Tensions grow as Bosnian authorities crack down on migrants

National & World News

SARAJEVO, Bosnia-Herzegovina (AP) — Tensions are growing in the northwestern Bosnia after local authorities launched a widespread crackdown on thousands of migrants stranded in the area and set up police roadblocks to prevent more Europe-bound newcomers from arriving.

Authorities in Bosnia’s Krajina region, which borders European Union-member Croatia, had to dispatch special police forces Wednesday night to a U.N.-run migrant camp near the town of Bihac to calm a protest by 1,000 migrants who live there, sparked by the alleged police beating of an unhoused migrant.

The staff of the International Organization for Migration, which is running all seven migrant camps in Bosnia, withdrew from the tent camp of Lipa before special police arrived. Officers fired several warning shots into the air to quell unrest by groups of stone-throwing migrants.

Meanwhile, in two other migrant camps in Bihac, each housing over 1,000 single men, eight migrants tested positive for coronavirus this week — the first time that infections were found in the IOM-registered facilities in Bosnia. The infected migrants, all with mild cases, were transferred to Bihac’s public hospital, a move that upset residents. Public anger grew further after authorities announced that two infected migrants escaped from isolation and fled.

Authorities in Krajina have grown increasingly hostile to the thousands of migrants trapped in their region, particularly to an estimated 1,500 who are sleeping outdoors in squalid, insanitary conditions in Bihac and several other border towns.

The hostility has sparked a proliferation of vocal vigilante groups that are threatening migrants with violence and expulsion.

This year, some 10,500 migrants and refugees have entered Bosnia, which has never truly recovered from its brutal 1992-95 war. That compares to just 755 migrant arrivals for all of 2017.

Frustrated that other parts of Bosnia are not sharing the load of a lingering migration crisis and emboldened by public support, Krajina authorities decided last week to prevent all new migrant arrivals. Police officers on the main highway now stop and turn back any migrants they encounter.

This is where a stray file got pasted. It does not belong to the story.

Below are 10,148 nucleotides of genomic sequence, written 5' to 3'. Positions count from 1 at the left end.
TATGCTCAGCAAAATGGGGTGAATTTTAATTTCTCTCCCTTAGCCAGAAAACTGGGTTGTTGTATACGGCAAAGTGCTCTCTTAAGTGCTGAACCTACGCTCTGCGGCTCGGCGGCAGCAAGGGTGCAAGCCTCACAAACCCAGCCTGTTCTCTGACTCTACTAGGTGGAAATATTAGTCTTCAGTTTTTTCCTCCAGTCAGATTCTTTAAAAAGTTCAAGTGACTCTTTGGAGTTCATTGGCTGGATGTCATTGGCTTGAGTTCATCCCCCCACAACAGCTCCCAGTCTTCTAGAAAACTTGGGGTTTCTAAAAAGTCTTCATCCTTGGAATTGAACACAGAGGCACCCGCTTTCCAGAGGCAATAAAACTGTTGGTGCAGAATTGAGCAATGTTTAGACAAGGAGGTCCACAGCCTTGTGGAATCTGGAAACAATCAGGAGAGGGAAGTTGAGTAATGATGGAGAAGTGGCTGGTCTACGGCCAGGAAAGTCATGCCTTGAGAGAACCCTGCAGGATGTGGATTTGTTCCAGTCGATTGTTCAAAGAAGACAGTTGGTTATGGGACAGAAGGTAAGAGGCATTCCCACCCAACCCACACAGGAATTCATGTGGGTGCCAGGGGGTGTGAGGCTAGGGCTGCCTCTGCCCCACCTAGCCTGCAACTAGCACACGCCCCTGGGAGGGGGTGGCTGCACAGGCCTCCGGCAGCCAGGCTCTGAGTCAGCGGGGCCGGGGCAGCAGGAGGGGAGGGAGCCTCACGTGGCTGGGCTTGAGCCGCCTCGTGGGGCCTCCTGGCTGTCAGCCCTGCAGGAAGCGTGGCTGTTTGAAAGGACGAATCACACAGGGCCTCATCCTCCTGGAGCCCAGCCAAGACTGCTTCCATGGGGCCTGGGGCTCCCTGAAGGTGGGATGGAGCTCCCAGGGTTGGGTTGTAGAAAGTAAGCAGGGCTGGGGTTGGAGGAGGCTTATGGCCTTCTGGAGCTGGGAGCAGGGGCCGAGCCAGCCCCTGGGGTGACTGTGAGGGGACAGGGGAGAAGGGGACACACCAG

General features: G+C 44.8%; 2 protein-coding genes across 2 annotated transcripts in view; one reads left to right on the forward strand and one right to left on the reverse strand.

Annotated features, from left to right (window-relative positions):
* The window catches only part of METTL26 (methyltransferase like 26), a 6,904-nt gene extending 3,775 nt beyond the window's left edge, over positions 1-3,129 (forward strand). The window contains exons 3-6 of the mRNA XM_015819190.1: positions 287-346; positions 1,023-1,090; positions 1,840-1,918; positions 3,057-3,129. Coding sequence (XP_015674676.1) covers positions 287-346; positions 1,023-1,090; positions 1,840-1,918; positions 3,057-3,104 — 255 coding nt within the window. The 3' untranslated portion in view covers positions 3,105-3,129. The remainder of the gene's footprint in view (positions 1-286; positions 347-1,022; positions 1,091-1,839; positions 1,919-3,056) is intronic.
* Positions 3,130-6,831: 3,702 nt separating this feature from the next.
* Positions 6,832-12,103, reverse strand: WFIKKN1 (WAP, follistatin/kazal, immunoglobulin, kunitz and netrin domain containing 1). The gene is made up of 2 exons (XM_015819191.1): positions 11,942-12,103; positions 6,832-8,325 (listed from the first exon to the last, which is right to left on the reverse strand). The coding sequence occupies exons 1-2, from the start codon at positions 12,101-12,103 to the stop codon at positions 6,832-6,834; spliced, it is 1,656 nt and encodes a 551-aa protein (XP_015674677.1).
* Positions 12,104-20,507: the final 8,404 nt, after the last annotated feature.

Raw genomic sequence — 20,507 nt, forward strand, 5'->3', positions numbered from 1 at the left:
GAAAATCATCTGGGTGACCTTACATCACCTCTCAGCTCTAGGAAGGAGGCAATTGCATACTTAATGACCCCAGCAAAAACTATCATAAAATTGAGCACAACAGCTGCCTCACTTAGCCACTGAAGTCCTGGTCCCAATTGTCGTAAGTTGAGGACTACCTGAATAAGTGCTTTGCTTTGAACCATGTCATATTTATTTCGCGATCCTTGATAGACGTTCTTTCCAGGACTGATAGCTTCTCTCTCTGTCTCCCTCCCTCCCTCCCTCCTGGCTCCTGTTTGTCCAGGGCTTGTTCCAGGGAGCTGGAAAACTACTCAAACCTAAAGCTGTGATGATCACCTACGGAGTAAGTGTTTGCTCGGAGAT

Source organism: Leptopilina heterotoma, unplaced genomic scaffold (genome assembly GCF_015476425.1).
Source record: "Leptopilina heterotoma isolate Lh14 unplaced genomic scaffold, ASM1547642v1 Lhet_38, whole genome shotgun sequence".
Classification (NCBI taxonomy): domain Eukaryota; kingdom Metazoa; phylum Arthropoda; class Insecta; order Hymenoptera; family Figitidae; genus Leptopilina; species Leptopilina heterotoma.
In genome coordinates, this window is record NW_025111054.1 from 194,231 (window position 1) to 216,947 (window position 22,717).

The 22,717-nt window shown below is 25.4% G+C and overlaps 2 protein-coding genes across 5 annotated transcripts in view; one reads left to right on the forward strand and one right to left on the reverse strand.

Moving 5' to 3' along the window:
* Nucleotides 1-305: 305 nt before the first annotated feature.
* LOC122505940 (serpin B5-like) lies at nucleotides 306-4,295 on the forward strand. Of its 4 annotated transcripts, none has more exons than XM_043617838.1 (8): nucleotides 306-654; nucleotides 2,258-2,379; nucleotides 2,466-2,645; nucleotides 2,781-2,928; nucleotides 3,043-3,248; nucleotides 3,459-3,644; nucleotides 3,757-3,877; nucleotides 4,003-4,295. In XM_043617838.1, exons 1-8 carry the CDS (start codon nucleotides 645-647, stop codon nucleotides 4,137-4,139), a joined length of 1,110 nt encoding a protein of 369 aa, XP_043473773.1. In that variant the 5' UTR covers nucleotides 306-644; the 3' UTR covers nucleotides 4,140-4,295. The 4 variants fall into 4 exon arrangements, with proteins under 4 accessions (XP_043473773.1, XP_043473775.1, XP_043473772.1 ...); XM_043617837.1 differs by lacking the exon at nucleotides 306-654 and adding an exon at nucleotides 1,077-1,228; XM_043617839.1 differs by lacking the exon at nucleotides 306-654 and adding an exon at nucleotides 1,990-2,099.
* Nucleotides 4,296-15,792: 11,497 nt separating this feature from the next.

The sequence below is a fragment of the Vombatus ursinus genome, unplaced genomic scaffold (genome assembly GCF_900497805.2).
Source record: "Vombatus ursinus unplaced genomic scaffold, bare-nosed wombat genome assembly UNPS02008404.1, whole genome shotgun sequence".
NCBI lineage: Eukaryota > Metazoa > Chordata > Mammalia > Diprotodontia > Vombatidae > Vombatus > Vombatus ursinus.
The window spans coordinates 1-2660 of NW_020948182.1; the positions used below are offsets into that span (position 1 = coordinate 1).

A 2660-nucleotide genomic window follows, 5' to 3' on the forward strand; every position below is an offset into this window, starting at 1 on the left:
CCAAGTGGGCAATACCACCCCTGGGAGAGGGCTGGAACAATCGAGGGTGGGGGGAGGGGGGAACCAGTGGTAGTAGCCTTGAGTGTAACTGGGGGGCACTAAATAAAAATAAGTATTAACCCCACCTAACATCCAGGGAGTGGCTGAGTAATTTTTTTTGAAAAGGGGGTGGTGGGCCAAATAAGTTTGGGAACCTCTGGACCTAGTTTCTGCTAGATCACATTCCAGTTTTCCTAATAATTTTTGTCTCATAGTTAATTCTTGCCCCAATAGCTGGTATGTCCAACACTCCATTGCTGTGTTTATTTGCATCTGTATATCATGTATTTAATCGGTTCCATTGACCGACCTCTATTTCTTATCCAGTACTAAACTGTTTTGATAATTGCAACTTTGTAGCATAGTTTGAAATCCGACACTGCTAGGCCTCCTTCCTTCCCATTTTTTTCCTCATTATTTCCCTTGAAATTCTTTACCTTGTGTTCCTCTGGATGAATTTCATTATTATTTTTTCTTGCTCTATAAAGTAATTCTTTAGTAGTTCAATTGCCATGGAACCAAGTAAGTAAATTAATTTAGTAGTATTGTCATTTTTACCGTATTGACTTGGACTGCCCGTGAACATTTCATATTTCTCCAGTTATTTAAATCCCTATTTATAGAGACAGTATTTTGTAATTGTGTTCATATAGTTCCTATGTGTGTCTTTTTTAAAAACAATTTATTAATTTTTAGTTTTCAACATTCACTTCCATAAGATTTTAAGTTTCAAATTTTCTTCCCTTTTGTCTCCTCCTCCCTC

In response, police forces of adjacent regions started blocking migrants from walking back to their areas.

Since the standoff begun this week, several hundred people, including women and children, were taken off buses and trains and left trapped by the side of a road near the town of Bosanska Otoka with no access to food or shelter.

Krajina authorities have also imposed a ban on transporting migrants, including in public transport or taxis, a ban on migrants gathering in public places and a ban on providing migrants with private accommodation. Amnesty International has described the moves as “discriminatory and reckless.”

Bosnia in 2017 became a bottleneck for thousands of migrants from the Mideast, Asia and North Africa seeking better lives in Europe when other nations closed off migration paths.

Initially, most migrants who entered Bosnia were there temporarily, eventually managing to cross into Croatia. However, Croatia, which shares a highly porous 1,000-kilometre (620-mile) border with Bosnia, has taken additional steps to prevent cross-border movement, including erecting fences at some border crossings.

Human rights groups have repeatedly accused Croatian police of beating migrants, confiscating their meager belongings and illegally pushing them back into Bosnia outside official crossing points and without notifying Bosnian border guards. Croatian police deny the allegations.

Copyright 2020 The Associated Press. All rights reserved. This material may not be published, broadcast, rewritten or redistributed.

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